Last year, the Asian American Writers' Workshop announced a new opportunity for emerging Asian American poets, fiction writers, and creative nonfiction writers living in New York City: The Margins Fellowship. The Margins is AAWW's online magazine of arts and ideas featuring new fiction and poetry, literary and cultural criticism, and interviews with writers and artists, all of which explore new interpretations of what it means to be both an American and a global citizen. The magazine provides a space to bridge the allegedly contradictory worlds of literary thought and social justice, pop culture, and critical theory while engaging with issues including immigration, race, and transnationalism.
Through the Margins Fellowship, three emerging Asian American creative writers will have the chance to establish a home for their writing in The Margins and will be given the space to develop their careers under the guidance and support of a mentor and a larger community of writers and editors. We're granting each writer a $5,000 fellowship, mentorship, work space, career guidance, and publishing opportunities. Fellows will also receive residency space at The Millay Colony for the Arts, an innovative seven-acre artists retreat space at the former house and gardens of poet Edna St. Vincent Millay.
We received more than 150 applications for the fellowship last year, and after months of reading and re-reading writing samples, interviewing more than a dozen phenomenal writers, and beating ourselves over the head with the difficult decision ahead of us, we're thrilled to announce the three inaugural Margins Fellows: Rowan Buchanan, Wo Chan, and Muna Gurung. Learn more about them below. And keep an eye out for their work and other updates on the fellowship in The Margins!
Rowan Hisayo Buchanan is Japanese, British, Chinese, American, a fiction writer, an illustrator, and a list-maker. She has a BA from Columbia, an MFA from the UW-Madison, and too many cardigans.
This year Rowan will be focusing on a novel about a Japanese-American artist in 1970s Manhattan and the biracial son whom she abandons. It has a bald cat, a flasher, two babies, and six pieces of toast.
Sometimes people ask her what she writes about. This question makes her so anxious that she rehearses her answers in front of the bathroom mirror. It goes something like this:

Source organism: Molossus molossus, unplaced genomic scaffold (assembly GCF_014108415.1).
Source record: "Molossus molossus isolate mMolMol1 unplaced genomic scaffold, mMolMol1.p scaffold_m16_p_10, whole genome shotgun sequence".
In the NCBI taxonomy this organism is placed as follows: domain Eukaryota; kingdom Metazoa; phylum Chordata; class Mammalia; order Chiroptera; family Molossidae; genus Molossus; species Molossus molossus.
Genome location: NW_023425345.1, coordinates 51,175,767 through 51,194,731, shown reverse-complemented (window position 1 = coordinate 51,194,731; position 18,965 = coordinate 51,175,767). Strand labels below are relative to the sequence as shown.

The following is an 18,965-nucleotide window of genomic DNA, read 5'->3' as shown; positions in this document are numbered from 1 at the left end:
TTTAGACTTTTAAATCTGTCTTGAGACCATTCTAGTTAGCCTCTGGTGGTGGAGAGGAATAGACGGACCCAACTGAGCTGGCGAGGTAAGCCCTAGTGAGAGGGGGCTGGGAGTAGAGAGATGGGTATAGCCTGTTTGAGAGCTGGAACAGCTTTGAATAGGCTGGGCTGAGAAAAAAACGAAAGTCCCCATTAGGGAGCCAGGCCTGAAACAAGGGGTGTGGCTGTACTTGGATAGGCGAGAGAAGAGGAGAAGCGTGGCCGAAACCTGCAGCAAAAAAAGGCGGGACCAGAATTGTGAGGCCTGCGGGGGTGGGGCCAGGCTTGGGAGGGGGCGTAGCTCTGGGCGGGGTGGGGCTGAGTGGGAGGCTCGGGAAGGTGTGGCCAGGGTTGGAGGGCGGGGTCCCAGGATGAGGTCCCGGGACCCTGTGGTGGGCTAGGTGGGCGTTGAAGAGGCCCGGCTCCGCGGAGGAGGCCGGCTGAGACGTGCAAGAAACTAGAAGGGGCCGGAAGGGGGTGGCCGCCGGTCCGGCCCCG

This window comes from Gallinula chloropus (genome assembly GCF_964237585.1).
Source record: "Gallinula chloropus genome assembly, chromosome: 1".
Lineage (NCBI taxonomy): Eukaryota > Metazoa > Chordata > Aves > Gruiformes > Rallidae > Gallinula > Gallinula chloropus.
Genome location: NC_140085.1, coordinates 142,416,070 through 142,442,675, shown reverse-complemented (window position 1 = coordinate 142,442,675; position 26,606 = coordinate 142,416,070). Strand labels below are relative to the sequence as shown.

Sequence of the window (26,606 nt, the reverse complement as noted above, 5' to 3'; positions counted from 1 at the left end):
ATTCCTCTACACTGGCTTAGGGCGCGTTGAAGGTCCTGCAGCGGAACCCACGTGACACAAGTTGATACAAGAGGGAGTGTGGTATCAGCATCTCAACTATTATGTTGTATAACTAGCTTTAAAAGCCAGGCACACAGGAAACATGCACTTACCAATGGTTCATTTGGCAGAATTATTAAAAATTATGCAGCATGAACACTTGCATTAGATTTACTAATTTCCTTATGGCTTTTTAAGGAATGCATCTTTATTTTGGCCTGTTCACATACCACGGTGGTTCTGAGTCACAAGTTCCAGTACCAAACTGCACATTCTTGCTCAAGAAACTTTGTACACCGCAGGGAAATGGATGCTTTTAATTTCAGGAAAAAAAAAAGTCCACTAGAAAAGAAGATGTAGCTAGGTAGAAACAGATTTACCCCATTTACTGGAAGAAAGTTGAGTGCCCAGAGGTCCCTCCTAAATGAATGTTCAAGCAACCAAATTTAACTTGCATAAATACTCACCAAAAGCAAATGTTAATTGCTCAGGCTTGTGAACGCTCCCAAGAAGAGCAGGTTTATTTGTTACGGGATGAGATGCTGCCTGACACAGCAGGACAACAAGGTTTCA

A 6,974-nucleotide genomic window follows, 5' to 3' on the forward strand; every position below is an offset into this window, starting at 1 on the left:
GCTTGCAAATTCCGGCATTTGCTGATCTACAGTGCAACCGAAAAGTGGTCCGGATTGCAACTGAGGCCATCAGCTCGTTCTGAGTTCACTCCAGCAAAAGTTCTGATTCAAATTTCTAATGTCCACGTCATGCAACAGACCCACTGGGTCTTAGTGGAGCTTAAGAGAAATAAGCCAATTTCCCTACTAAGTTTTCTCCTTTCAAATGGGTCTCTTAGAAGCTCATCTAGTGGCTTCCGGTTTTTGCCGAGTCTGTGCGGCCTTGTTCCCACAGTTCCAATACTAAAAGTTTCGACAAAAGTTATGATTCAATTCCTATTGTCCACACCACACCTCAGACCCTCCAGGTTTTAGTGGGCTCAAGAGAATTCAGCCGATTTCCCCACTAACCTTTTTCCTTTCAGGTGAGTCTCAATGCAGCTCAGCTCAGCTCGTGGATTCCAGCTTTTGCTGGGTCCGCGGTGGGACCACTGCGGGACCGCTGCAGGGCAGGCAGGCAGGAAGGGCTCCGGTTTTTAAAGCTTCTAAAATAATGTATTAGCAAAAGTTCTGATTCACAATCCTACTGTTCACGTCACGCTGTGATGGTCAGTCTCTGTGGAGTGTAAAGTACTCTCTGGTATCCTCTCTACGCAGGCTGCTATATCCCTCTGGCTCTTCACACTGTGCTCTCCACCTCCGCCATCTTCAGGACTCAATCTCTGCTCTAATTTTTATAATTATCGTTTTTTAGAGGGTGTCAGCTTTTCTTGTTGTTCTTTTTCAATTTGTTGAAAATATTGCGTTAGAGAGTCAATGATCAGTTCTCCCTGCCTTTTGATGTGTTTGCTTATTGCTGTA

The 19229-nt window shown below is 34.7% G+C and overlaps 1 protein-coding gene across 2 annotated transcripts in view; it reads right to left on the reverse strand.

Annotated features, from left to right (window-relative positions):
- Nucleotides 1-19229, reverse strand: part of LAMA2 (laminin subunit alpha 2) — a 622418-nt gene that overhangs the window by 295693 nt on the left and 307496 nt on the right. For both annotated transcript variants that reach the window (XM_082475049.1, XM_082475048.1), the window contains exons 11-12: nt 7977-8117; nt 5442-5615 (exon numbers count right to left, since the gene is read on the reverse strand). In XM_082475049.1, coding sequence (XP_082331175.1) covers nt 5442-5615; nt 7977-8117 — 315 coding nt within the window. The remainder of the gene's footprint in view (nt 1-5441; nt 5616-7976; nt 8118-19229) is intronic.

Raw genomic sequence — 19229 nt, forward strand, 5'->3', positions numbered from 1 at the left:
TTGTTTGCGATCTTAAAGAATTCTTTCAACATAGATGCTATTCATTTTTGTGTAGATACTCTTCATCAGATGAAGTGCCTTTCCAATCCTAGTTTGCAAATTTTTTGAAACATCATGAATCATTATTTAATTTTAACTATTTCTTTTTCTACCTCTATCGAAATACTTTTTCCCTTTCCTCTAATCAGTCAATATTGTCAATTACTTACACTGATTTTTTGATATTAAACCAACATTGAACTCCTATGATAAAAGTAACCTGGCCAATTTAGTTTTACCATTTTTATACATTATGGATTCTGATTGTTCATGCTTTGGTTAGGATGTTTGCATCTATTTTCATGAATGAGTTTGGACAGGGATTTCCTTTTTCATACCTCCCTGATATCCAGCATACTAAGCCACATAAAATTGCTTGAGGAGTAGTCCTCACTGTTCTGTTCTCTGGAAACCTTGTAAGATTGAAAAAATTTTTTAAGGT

Q. What's your work about?
A. Sad people trying to be happy.
A. People have commented that often my characters have mixed up ethnic backgrounds.
Q. So you write about being mixed race?
A. I write about people fighting through their days. Dealing with how others see them and how they see themselves is part of that. The gift of fiction is that it can be about loss, breakfast, mental illness, bus schedules, and where your face comes from. It is like life that way.
Read Rowan's work online:
"Dove Hunters," TriQuarterly
"Dark Matter," Tin House Reels
"Ram," No Tokens
"Japanese on Montagu Street," Public Books
"To The Victors," Flash Europa 28 (In both English & Chinese.)
Photo by Cameron Blaylock
Wo Chan is a queer Fujianese poet and drag performer who writes on the ideas of otherness, artifice, and contradiction. A recipient of fellowships from Poets House, Kundiman, and Lambda Literary, Wo touches on a range of subjects in their poems, including immigration, performance, gender, and capitalism, often writing from a standpoint that is at once deeply empathic and slightly absurd. Wo's work has been published in cream city review, BARZAHK, and the Lambda Literary Anthology, with forthcoming publications in VYM Magazine. As a member of Brooklyn-based drag alliance, Switch n' Play, Wo has performed at venues including Brooklyn Pride, The Trevor Project, and the Architectural Digest Expo.
Wo is currently working on a chapbook on BEAUTY & the beauty industry, drawing from their experience working as a makeup artist on 5th Avenue. Subjects include the nature between gender & performance, the alienating effects of capitalism and consumerism in relation to gender, humor, the clowning of language & the disguising/winking artifice of language. Another work involves a long piece on "Permanent Alien" statuses, framed as series of transmissions. Full of signs and symbols, the poem's subject is serious, but the tone is goofy and elusive.
Photo by Phurpu Tsering
Muna Gurung was born in Singapore to a Nepali Gurkha soldier, his wife and their two sons. They lived in a close-knit community of Nepalis. At age twelve, her family relocated to Kathmandu, Nepal, where Muna spent the majority of her Saturday afternoons watching WWF with her father. Her favorite wrestler was 1-2-3 Kid.
As 1-2-3 Adult, Muna wrestles to explore and understand ideas of "girlfriendhood" in her storiesa protected space of unspoken intimacies that dwell in the quiet between queer and sisterhood relationships amongst women. Her stories question freedom and constraint, as they address conflicts of urban and rural living, issues of changing family structures, languages, inherited and lived shame, and political and social upheaval in a "New Nepal." Most importantly, she hopes to address love and how easily its rules and boundaries morph.
As an educator in NYC, Muna has the privilege of spending her summers in Kathmandu running creative writing workshops through her start-up, Katha Satha. She has also conducted several public writing initiatives; her latest one, Galli Salliharuma, maps Kathmandu city with non-fictional accounts contributed by its dwellers.
Muna received her MFA from Columbia University and currently directs a writing center at an independent high school in Manhattan. Her fiction has appeared in HimalSouthasian, La.Lit and The Kathmandu Post. Her translated works can be found in Words Without Borders and The Nepali Times.